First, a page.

Reasons Youth Join Gangs Essay

3627 words - 15 pages

Deviance in Gang Involvement Reasons Youth Join Gangs

The problem of gang activity is not a new one facing our country. Ever since the beginnings of human existence gangs have served as a means of protection for humans. The issue of gang activity has recently, however, come to the forefront of dilemmas facing our nation. While cities like Chicago and Los Angeles are chronic gang sites, other cities such as “Miami, Portland, Columbus, Dallas, and Milwaukee have only recently (within the last decade) had what they termed as a gang problem” (Conly 7). Gang numbers have, without question, skyrocketed over the past 10 to 20 years. Los Angeles, for example, has recently been estimated to have as many as 90,000 gang members (Conly 14). The importance of these numbers cannot be overlooked. However, to fully understand the problems that gangs may pose to society, the term gang must be defined. Without a definition the impact of gang maliciousness on society may be lost.
Throughout its history the term “gang” has possessed a diverse usage, being linked to outlaws in the “wild west” and organized crime groups among others (Decker and Van Winkle 2). Due to this, a clear-cut definition of a gang does not exist. However, most agree that a gang is a group of mostly males that engages in delinquent activities. However, the definition goes much further than that. A police officer, for example, may call a gang “an on-going, organized association of three or more persons who individually or collectively engage in or have engaged in criminal activity” (Conly 5). Notwithstanding, this definition is terribly obscure. That definition could include a group of boys who occasionally drink alcohol. On the other hand it could also include a group of youths that rapes and steals from old ladies. This definition obviously ranges from one extreme end of the spectrum to the other end. While images of boys drinking in the woods does not conjure up representations of hard core gang activity it does fit under the umbrella of the definition given above. This definition, obviously, leaves much to be desired.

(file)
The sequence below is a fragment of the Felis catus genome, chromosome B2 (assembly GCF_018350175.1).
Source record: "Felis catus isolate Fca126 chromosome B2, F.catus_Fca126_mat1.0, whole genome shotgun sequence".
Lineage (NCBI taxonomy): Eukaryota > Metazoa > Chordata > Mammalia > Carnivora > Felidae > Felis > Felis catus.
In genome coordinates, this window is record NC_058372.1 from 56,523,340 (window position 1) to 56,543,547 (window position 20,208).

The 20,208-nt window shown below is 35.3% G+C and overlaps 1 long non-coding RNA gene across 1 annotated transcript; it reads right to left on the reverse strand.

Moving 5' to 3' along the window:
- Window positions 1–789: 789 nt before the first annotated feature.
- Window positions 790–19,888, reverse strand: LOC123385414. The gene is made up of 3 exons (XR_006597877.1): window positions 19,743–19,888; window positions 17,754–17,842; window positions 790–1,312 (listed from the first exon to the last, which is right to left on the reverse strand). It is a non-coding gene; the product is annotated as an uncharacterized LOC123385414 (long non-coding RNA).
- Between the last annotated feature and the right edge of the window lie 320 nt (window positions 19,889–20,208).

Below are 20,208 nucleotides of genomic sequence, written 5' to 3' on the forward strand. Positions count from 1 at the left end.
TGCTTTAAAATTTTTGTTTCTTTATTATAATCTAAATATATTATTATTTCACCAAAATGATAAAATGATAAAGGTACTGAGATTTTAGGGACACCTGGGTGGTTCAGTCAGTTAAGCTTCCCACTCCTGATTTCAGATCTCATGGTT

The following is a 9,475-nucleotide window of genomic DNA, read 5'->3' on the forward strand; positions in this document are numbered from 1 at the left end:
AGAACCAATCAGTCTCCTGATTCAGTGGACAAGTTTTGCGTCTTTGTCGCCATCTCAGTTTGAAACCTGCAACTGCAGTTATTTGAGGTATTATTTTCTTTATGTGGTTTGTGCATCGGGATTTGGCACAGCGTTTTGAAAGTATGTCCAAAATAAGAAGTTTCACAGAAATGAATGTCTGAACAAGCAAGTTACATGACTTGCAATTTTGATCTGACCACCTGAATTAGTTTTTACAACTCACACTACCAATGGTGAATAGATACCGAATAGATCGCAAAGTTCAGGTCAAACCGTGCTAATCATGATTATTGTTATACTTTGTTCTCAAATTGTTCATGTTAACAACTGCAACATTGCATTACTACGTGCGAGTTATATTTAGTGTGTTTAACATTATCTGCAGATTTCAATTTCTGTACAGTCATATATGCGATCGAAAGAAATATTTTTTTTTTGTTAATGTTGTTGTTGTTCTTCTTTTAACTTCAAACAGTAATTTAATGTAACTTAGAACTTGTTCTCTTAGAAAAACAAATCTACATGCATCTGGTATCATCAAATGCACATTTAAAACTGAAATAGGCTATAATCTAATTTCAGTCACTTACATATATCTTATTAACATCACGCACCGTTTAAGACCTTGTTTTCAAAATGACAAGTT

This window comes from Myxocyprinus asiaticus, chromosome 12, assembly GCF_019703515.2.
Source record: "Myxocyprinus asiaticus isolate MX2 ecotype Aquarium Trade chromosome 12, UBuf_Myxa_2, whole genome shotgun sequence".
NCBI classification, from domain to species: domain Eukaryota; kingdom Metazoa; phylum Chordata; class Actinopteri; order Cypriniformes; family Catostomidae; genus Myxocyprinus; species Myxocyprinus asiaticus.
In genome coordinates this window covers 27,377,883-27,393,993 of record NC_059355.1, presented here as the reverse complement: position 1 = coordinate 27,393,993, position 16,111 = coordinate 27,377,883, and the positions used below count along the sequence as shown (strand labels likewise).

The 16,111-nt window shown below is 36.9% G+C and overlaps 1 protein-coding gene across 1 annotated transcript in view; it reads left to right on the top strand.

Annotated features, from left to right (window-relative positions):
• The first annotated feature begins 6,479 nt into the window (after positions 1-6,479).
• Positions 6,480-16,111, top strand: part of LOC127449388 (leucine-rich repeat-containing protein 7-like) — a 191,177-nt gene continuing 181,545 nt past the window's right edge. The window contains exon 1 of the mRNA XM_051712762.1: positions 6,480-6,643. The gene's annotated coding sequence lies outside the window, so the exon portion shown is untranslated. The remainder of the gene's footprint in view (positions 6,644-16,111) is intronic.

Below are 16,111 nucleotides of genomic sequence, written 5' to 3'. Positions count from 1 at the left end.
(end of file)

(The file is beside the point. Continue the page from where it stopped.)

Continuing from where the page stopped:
A sociologist, on the other hand, may describe the term gang with another set of values. As a result, a sociologist may describe a gang as a group whom:

Are generally perceived as a distinct aggregation by others in their neighborhood, recognize themselves as a denotable group (almost invariably with a group name) and have been involved in a sufficient number of delinquent incidents to call forth a consistent negative response from neighborhood residents and/or enforcement agencies. (Sanders 9)
This definition is less obscure than the previous one. However, it still leaves much to be desired. As one can see a “clear cut” definition is extremely hard thing to determine. In order to define the term gang one must take a combination of several definitions. As a result, a combination of these two definitions must be faceted for the purpose of...

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